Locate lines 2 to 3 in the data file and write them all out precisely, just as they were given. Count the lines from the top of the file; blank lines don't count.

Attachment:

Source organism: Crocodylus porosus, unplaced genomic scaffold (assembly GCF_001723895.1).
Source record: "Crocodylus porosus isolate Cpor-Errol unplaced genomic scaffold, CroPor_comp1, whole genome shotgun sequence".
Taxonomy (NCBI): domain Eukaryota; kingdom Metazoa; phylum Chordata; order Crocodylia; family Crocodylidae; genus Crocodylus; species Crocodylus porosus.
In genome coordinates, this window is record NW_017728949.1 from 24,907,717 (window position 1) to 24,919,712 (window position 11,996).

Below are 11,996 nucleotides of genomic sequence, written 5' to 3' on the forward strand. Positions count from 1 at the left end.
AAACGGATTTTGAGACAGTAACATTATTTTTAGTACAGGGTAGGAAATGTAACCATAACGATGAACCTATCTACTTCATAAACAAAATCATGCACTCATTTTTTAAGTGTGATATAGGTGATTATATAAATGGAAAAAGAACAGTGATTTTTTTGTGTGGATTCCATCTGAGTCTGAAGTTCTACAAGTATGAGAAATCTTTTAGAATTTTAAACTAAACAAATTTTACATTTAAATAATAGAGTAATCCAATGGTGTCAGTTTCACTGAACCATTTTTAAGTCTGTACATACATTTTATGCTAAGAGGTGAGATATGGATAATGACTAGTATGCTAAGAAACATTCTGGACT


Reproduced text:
Source record: "Crocodylus porosus isolate Cpor-Errol unplaced genomic scaffold, CroPor_comp1, whole genome shotgun sequence".
Taxonomy (NCBI): domain Eukaryota; kingdom Metazoa; phylum Chordata; order Crocodylia; family Crocodylidae; genus Crocodylus; species Crocodylus porosus.